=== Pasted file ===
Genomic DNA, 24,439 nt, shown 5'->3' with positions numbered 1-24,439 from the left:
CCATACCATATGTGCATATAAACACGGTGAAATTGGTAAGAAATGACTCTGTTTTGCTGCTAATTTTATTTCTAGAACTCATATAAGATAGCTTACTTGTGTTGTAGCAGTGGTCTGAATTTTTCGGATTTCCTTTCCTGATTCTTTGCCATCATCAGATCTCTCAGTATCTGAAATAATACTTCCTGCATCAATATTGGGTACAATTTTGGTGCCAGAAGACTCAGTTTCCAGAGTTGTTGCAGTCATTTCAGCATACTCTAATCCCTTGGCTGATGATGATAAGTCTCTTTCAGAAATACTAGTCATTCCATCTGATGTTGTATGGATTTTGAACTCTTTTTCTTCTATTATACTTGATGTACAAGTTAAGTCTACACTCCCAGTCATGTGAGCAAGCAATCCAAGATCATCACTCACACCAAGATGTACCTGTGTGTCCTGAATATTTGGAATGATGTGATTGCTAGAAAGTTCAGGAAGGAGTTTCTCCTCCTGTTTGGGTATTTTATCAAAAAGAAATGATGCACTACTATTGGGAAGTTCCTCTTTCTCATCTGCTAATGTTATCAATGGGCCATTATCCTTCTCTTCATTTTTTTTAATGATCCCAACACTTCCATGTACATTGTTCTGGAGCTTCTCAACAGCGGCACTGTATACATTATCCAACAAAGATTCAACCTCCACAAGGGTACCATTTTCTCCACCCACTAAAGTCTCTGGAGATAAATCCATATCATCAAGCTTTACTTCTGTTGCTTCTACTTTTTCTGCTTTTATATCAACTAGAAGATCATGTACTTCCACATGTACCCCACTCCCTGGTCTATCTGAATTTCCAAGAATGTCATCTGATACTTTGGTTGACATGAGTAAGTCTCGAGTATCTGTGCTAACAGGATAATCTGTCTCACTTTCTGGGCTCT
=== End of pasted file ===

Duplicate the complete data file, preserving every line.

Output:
Genomic DNA, 24,439 nt, shown 5'->3' with positions numbered 1-24,439 from the left:
CCATACCATATGTGCATATAAACACGGTGAAATTGGTAAGAAATGACTCTGTTTTGCTGCTAATTTTATTTCTAGAACTCATATAAGATAGCTTACTTGTGTTGTAGCAGTGGTCTGAATTTTTCGGATTTCCTTTCCTGATTCTTTGCCATCATCAGATCTCTCAGTATCTGAAATAATACTTCCTGCATCAATATTGGGTACAATTTTGGTGCCAGAAGACTCAGTTTCCAGAGTTGTTGCAGTCATTTCAGCATACTCTAATCCCTTGGCTGATGATGATAAGTCTCTTTCAGAAATACTAGTCATTCCATCTGATGTTGTATGGATTTTGAACTCTTTTTCTTCTATTATACTTGATGTACAAGTTAAGTCTACACTCCCAGTCATGTGAGCAAGCAATCCAAGATCATCACTCACACCAAGATGTACCTGTGTGTCCTGAATATTTGGAATGATGTGATTGCTAGAAAGTTCAGGAAGGAGTTTCTCCTCCTGTTTGGGTATTTTATCAAAAAGAAATGATGCACTACTATTGGGAAGTTCCTCTTTCTCATCTGCTAATGTTATCAATGGGCCATTATCCTTCTCTTCATTTTTTTTAATGATCCCAACACTTCCATGTACATTGTTCTGGAGCTTCTCAACAGCGGCACTGTATACATTATCCAACAAAGATTCAACCTCCACAAGGGTACCATTTTCTCCACCCACTAAAGTCTCTGGAGATAAATCCATATCATCAAGCTTTACTTCTGTTGCTTCTACTTTTTCTGCTTTTATATCAACTAGAAGATCATGTACTTCCACATGTACCCCACTCCCTGGTCTATCTGAATTTCCAAGAATGTCATCTGATACTTTGGTTGACATGAGTAAGTCTCGAGTATCTGTGCTAACAGGATAATCTGTCTCACTTTCTGGGCTCT